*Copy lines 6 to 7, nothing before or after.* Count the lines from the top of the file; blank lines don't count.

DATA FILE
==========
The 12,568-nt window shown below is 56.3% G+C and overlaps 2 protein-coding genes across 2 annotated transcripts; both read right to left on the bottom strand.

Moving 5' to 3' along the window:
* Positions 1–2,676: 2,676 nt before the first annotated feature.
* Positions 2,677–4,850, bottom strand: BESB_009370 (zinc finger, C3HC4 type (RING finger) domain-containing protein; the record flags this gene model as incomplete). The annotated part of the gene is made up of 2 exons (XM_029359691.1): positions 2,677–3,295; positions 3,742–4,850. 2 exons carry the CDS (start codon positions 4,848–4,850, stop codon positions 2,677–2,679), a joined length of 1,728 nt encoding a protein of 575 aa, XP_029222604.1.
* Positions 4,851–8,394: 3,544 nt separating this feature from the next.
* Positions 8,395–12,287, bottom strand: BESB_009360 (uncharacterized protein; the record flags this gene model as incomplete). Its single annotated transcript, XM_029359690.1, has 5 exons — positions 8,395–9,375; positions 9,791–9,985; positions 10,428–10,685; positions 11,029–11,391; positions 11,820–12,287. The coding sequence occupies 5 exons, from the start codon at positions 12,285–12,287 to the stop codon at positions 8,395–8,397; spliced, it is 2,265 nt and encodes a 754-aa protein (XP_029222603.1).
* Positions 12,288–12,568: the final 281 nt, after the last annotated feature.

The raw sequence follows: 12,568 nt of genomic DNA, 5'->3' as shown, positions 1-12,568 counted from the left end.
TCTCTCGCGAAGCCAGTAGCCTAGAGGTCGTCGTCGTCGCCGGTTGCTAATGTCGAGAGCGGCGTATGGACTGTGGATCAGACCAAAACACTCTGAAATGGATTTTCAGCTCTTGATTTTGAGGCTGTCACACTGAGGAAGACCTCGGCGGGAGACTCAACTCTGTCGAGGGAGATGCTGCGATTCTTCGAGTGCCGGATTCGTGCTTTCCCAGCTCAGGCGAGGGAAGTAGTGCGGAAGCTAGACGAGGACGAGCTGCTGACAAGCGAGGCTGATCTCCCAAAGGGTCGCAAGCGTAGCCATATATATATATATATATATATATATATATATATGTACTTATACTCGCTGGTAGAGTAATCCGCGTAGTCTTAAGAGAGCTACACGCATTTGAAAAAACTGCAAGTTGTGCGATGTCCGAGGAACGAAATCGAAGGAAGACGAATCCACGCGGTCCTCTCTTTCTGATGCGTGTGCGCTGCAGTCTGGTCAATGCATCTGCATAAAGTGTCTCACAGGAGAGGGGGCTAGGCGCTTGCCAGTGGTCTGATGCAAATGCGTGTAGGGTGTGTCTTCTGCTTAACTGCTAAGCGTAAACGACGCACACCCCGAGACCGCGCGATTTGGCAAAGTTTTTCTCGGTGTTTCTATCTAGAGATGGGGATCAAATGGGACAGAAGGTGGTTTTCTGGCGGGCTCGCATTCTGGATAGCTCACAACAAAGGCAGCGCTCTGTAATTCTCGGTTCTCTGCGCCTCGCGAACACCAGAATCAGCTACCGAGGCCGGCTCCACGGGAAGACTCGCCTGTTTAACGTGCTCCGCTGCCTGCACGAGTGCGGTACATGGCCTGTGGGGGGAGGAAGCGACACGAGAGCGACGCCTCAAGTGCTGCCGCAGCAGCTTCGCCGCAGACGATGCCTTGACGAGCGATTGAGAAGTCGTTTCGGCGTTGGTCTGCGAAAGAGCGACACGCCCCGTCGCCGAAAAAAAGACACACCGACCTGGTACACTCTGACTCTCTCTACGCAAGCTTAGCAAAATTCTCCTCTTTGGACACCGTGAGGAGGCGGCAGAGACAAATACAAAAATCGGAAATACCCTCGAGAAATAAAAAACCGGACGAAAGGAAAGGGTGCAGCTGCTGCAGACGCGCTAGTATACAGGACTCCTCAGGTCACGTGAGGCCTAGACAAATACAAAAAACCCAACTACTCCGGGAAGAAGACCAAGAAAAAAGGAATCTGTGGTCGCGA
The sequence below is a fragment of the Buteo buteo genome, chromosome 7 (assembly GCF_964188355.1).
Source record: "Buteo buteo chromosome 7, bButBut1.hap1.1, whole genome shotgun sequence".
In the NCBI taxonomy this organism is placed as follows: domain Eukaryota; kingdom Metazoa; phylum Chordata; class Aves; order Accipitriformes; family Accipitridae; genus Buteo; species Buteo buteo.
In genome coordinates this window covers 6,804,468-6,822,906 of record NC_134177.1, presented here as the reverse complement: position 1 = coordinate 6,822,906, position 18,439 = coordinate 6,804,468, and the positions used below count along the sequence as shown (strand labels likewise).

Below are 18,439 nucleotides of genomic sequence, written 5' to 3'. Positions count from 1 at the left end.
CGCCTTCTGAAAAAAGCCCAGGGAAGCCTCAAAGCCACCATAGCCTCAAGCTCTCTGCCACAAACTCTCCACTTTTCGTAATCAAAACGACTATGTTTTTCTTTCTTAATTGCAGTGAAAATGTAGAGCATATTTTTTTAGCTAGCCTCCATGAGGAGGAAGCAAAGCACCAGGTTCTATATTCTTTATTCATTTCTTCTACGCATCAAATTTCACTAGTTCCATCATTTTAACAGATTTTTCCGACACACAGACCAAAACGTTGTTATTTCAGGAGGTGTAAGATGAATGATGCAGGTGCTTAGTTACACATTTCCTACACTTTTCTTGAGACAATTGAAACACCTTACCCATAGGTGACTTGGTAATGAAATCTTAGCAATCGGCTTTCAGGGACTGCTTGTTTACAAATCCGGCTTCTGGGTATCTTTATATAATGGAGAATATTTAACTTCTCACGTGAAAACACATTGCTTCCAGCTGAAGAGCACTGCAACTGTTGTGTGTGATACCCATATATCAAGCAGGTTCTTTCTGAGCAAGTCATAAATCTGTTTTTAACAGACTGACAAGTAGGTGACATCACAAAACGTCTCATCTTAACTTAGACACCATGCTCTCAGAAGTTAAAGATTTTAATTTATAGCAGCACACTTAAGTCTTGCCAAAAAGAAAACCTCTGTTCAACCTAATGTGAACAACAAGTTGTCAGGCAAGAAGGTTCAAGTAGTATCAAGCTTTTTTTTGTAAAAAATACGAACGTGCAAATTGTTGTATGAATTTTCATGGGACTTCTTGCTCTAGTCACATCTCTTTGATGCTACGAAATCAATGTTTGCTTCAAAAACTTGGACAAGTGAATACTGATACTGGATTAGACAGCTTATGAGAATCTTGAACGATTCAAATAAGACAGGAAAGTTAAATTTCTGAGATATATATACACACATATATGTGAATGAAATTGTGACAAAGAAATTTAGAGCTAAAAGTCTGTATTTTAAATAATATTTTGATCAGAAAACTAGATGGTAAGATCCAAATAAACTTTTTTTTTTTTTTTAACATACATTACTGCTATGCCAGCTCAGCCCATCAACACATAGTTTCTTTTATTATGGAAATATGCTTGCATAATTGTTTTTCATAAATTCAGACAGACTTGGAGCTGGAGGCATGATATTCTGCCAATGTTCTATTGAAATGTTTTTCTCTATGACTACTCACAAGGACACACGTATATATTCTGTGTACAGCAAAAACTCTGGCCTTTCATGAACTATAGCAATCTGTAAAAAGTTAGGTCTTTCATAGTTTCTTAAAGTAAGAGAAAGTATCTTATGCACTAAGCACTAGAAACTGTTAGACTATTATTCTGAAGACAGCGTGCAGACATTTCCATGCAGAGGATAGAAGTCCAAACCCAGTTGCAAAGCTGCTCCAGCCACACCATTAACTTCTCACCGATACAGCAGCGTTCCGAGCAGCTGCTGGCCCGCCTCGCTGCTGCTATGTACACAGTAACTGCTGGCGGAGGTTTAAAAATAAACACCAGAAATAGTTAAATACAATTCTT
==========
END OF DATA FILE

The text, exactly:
* Positions 8,395–12,287, bottom strand: BESB_009360 (uncharacterized protein; the record flags this gene model as incomplete). Its single annotated transcript, XM_029359690.1, has 5 exons — positions 8,395–9,375; positions 9,791–9,985; positions 10,428–10,685; positions 11,029–11,391; positions 11,820–12,287. The coding sequence occupies 5 exons, from the start codon at positions 12,285–12,287 to the stop codon at positions 8,395–8,397; spliced, it is 2,265 nt and encodes a 754-aa protein (XP_029222603.1).
* Positions 12,288–12,568: the final 281 nt, after the last annotated feature.